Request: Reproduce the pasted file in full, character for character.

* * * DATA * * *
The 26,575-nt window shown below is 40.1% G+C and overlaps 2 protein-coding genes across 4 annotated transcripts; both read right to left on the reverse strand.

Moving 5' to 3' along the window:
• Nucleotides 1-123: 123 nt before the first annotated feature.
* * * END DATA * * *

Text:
The 26,575-nt window shown below is 40.1% G+C and overlaps 2 protein-coding genes across 4 annotated transcripts; both read right to left on the reverse strand.

Moving 5' to 3' along the window:
• Nucleotides 1-123: 123 nt before the first annotated feature.